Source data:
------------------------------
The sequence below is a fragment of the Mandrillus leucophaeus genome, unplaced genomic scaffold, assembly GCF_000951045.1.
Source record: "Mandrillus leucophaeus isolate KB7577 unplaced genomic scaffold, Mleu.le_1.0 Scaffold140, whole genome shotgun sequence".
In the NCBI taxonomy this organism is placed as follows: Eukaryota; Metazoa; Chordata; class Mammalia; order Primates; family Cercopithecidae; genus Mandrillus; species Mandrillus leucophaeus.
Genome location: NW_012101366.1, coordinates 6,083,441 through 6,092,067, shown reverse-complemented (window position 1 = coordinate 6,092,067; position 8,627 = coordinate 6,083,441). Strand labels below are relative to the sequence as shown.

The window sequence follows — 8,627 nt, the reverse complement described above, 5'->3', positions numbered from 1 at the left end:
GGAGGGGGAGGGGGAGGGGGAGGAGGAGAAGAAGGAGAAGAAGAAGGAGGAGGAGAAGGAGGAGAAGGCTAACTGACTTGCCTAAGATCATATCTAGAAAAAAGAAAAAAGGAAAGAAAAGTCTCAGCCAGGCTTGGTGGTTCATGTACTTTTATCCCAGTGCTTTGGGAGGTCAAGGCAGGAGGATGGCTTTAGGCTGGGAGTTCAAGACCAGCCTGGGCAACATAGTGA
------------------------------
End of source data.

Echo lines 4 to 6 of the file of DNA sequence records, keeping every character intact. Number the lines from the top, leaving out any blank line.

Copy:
Genome location: NW_012101366.1, coordinates 6,083,441 through 6,092,067, shown reverse-complemented (window position 1 = coordinate 6,092,067; position 8,627 = coordinate 6,083,441). Strand labels below are relative to the sequence as shown.

The window sequence follows — 8,627 nt, the reverse complement described above, 5'->3', positions numbered from 1 at the left end:
GGAGGGGGAGGGGGAGGGGGAGGAGGAGAAGAAGGAGAAGAAGAAGGAGGAGGAGAAGGAGGAGAAGGCTAACTGACTTGCCTAAGATCATATCTAGAAAAAAGAAAAAAGGAAAGAAAAGTCTCAGCCAGGCTTGGTGGTTCATGTACTTTTATCCCAGTGCTTTGGGAGGTCAAGGCAGGAGGATGGCTTTAGGCTGGGAGTTCAAGACCAGCCTGGGCAACATAGTGA